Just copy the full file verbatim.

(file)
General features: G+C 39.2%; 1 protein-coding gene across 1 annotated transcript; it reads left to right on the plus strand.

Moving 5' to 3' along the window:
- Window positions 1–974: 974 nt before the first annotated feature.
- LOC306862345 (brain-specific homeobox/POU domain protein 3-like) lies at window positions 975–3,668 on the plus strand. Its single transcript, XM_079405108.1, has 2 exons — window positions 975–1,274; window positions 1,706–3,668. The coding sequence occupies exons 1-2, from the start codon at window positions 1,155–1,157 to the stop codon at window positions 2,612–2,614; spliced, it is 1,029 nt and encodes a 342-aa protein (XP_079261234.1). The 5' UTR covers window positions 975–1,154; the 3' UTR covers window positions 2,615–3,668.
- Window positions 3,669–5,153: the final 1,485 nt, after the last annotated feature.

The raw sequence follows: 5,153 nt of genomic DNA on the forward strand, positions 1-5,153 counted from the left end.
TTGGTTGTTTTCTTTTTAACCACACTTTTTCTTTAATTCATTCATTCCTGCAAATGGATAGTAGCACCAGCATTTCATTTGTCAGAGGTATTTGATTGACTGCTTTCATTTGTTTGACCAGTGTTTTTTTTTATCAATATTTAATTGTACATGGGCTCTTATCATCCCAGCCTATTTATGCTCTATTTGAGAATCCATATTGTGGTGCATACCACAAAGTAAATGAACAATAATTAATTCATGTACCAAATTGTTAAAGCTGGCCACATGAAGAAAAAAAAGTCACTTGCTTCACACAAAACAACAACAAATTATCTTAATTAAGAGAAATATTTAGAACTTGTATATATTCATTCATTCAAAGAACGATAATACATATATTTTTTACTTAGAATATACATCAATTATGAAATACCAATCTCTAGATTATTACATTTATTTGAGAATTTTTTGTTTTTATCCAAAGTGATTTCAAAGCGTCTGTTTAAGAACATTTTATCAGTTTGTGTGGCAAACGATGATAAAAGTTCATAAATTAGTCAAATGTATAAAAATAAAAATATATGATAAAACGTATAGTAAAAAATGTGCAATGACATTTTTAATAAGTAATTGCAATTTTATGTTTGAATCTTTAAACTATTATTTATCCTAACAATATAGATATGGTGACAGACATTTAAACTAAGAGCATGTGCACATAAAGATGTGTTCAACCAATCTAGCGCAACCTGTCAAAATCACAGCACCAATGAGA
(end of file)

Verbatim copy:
General features: G+C 39.2%; 1 protein-coding gene across 1 annotated transcript; it reads left to right on the plus strand.

Moving 5' to 3' along the window:
- Window positions 1–974: 974 nt before the first annotated feature.
- LOC306862345 (brain-specific homeobox/POU domain protein 3-like) lies at window positions 975–3,668 on the plus strand. Its single transcript, XM_079405108.1, has 2 exons — window positions 975–1,274; window positions 1,706–3,668. The coding sequence occupies exons 1-2, from the start codon at window positions 1,155–1,157 to the stop codon at window positions 2,612–2,614; spliced, it is 1,029 nt and encodes a 342-aa protein (XP_079261234.1). The 5' UTR covers window positions 975–1,154; the 3' UTR covers window positions 2,615–3,668.
- Window positions 3,669–5,153: the final 1,485 nt, after the last annotated feature.

The raw sequence follows: 5,153 nt of genomic DNA on the forward strand, positions 1-5,153 counted from the left end.
TTGGTTGTTTTCTTTTTAACCACACTTTTTCTTTAATTCATTCATTCCTGCAAATGGATAGTAGCACCAGCATTTCATTTGTCAGAGGTATTTGATTGACTGCTTTCATTTGTTTGACCAGTGTTTTTTTTTATCAATATTTAATTGTACATGGGCTCTTATCATCCCAGCCTATTTATGCTCTATTTGAGAATCCATATTGTGGTGCATACCACAAAGTAAATGAACAATAATTAATTCATGTACCAAATTGTTAAAGCTGGCCACATGAAGAAAAAAAAGTCACTTGCTTCACACAAAACAACAACAAATTATCTTAATTAAGAGAAATATTTAGAACTTGTATATATTCATTCATTCAAAGAACGATAATACATATATTTTTTACTTAGAATATACATCAATTATGAAATACCAATCTCTAGATTATTACATTTATTTGAGAATTTTTTGTTTTTATCCAAAGTGATTTCAAAGCGTCTGTTTAAGAACATTTTATCAGTTTGTGTGGCAAACGATGATAAAAGTTCATAAATTAGTCAAATGTATAAAAATAAAAATATATGATAAAACGTATAGTAAAAAATGTGCAATGACATTTTTAATAAGTAATTGCAATTTTATGTTTGAATCTTTAAACTATTATTTATCCTAACAATATAGATATGGTGACAGACATTTAAACTAAGAGCATGTGCACATAAAGATGTGTTCAACCAATCTAGCGCAACCTGTCAAAATCACAGCACCAATGAGA